This is an abbreviated version of the complete article.*
Dialysis access refers to the creation of an entranceway into the bloodstream so that the blood can be cleansed by the dialysis procedure.
This entranceway is commonly located in the arm, the leg, or the neck.
The best type of dialysis access is provided by a fistula, in which an artery and vein are joined under the skin in a minor surgical procedure.
Hemodialysis, also called dialysis, is a procedure in which blood is circulated through a machine that cleans it of impurities and regulates fluid and chemical balances. To prepare for long-term dialysis, a surgeon crafts an easy-to-access portal, called the dialysis access, into the bloodstream under the skin. This portal allows blood to be removed and returned speedily and efficiently during the dialysis.
Individuals who suffer from sudden kidney failure begin dialysis using a catheter, a soft, thin, flexible tube that is inserted into a large vein in the neck, the chest, or the leg near the groin. Catheters rarely are a permanent solution. They can clog, become infected, or dislodge. As a result, the physician will recommend the creation of a permanent portal under the skin. Creating the portal is considered minor surgery.
WHEN IS DIALYSIS ACCESS INDICATED?
Dialysis access is crucial for those whose kidneys have failed and who must undergo regular hemodialysis to survive.
WHAT TO EXPECT
A surgeon creates a fistula by joining an artery and a vein under the skin, typically in the forearm.
The most popular kind of portal is called a fistula. Because it is less likely to form clots or become infected, a fistula is considered the best choice of access to the bloodstream. If properly maintained, a fistula may last years or even decades.
The surgery to create the fistula is performed on an outpatient basis with local anesthetic. During the surgery, after making a single incision, the physician joins an artery and a vein under the skin, typically in the forearm. The vein is divided and the end leading back to the heart is sewn to a hole in the side of the artery. Thus, blood flows both through the fistula into the visible veins and down the arteries into the hand. About one-third of fistulas fail within weeks after surgery, so a large vein must be selected for the surgery. Some individuals may not be good candidates if their veins are too small.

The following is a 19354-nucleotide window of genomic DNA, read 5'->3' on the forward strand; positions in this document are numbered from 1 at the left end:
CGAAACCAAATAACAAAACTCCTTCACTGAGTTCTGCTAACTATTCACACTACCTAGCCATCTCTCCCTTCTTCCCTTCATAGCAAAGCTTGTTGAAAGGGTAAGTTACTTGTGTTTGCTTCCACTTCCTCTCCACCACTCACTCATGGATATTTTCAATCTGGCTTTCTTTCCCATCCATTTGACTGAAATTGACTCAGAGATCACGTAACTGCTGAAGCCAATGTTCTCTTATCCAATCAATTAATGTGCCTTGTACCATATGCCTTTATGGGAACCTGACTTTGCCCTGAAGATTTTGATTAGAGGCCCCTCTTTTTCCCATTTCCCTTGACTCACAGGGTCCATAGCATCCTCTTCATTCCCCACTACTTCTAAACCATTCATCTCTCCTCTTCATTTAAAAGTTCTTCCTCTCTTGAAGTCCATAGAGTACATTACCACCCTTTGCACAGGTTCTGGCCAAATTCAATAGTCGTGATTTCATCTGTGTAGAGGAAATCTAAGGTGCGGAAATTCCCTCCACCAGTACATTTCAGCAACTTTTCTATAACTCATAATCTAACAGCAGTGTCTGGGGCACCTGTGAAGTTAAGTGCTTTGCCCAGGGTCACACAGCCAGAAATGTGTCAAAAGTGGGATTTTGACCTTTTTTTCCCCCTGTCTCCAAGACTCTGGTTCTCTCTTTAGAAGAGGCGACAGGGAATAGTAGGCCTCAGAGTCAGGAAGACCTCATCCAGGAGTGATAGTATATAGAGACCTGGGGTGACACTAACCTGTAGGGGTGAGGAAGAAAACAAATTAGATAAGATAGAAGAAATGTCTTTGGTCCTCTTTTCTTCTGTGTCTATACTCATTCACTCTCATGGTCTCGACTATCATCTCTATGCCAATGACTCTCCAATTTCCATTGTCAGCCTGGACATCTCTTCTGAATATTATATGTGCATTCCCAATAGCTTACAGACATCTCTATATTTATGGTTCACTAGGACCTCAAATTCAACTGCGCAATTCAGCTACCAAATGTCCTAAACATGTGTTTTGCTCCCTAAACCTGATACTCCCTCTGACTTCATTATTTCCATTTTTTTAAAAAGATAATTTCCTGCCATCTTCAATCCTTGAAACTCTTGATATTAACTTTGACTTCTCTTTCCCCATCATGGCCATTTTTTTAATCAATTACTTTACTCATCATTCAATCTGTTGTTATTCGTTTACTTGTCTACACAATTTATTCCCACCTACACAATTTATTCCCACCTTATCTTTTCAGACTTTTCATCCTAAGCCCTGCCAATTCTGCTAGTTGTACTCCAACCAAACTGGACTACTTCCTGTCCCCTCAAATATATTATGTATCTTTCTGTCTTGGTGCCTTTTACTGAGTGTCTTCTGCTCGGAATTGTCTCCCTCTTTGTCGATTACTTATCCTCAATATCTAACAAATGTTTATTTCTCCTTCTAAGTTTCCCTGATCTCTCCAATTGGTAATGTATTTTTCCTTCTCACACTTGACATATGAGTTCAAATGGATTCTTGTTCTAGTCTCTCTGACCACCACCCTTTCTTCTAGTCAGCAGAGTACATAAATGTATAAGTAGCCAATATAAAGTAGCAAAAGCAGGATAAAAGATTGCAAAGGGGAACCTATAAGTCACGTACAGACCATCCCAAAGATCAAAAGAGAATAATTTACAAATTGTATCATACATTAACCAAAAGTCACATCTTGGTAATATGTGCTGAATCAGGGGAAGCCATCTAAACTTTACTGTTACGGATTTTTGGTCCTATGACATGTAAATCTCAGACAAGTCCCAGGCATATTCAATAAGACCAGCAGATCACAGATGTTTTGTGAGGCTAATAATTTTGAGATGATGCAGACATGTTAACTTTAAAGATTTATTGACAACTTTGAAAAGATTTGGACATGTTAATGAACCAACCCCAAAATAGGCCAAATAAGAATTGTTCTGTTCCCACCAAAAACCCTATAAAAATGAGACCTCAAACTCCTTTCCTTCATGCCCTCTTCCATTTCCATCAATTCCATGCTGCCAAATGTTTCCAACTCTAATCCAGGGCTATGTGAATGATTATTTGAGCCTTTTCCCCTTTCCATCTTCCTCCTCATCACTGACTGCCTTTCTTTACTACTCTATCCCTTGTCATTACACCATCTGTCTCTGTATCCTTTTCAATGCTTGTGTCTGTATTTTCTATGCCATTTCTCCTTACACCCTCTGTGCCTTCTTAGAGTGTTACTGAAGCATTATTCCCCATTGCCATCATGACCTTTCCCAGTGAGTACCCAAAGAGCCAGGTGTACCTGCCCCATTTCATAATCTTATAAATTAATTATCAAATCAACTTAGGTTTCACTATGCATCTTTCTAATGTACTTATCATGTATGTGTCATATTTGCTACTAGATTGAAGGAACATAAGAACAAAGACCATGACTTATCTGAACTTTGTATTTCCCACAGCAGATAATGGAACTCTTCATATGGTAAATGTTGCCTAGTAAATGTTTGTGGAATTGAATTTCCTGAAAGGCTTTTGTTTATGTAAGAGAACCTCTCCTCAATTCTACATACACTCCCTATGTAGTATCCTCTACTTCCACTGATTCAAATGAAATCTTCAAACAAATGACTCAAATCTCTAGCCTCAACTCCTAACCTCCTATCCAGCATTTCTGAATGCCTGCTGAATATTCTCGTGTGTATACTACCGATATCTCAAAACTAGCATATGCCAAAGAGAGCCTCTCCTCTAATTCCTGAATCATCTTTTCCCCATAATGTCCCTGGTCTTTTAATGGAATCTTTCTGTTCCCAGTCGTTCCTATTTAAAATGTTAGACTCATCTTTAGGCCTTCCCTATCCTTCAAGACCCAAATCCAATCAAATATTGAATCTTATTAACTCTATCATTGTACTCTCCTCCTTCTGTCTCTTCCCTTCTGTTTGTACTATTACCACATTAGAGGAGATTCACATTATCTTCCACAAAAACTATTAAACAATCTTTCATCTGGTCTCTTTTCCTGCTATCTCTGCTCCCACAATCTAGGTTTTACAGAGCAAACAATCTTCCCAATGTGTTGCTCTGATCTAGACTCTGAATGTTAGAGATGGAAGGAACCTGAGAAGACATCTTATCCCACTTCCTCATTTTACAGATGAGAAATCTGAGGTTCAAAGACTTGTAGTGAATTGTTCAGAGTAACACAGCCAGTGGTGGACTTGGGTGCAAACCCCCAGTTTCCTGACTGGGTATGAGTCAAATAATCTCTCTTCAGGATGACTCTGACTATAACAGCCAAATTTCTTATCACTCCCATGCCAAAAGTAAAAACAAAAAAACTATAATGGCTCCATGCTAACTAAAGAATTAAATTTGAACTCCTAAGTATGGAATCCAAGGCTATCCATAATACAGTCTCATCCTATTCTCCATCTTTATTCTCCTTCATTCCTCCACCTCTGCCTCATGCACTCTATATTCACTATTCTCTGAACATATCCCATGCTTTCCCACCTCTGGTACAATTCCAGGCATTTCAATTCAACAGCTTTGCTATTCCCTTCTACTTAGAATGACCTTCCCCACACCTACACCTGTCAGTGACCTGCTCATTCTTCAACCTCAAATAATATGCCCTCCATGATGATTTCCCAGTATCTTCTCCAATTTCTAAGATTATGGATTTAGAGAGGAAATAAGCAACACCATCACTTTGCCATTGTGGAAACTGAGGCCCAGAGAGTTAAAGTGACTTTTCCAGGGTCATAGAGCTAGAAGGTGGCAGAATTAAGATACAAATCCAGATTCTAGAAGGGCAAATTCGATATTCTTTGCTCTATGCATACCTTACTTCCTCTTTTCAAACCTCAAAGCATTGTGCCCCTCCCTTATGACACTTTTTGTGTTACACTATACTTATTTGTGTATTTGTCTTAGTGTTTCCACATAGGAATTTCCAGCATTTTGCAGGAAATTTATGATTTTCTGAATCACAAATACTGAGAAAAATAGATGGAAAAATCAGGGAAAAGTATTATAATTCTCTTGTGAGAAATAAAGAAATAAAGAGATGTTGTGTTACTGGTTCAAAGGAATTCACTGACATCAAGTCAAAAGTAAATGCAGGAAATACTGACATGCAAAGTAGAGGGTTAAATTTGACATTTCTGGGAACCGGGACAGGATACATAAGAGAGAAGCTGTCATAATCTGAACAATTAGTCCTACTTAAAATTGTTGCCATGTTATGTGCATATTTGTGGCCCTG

For persons ineligible for a fistula, a graft may be created to connect an artery to the vein using a piece of vein from the person's leg, a section of a cow's carotid artery, or a piece of synthetic material. This procedure is performed with a combination of local anesthetic and sedation or, in some cases, a general anesthesia. While a graft can last for years, they tend to be more problematic, developing clots or becoming infected.
Immediately following the operation, the patient should:
Keep the arm raised above the heart to reduce swelling and discomfort;
Keep the incision dry for at least two days; and
Avoid scrubbing the incision until the sutures are removed.
The site of the incision may be sore, but over-the-counter painkillers should suffice for the pain.
To care for the access site in the weeks following surgery:
Avoid heavy lifting or rigorous activity;
Report any worsening pain, swelling, or bleeding to the physician; and
Alert the physician in the event of fever higher than 101 degrees F.
About one-third of all new accesses fail, typically because of clotting (thrombosis). In the event of clotting, the fistula or graft is surgically fixed in a procedure called a thrombectomy, a procedure where the graft or fistula is opened and the clots are removed with a special kind of catheter. When the clots cannot be removed, a new graft or fistula is needed.
Infection is another complication, which may be treated with antibiotics.
Protecting the portal site is crucial for someone on dialysis. To maintain a clean a safe access site, physicians recommend that patients:
Check the site several times a day to ensure that the access is functioning.
Do not carry heavy items with the arm that has the access.
Do not sleep on the arm with the access site.
Do not wear any clothing or jewelry that binds that arm.
Do not let anyone draw blood from that arm.
Do not allow injections to be given into the fistula or graft.
Do not permit anyone to measure blood pressure in that arm.
Keep the site of the fistula or graft clean using an antibacterial soap.
Observe the site after dialysis for swelling, bleeding, or infection.
Do not use any creams and lotions over the site of the fistula or graft.
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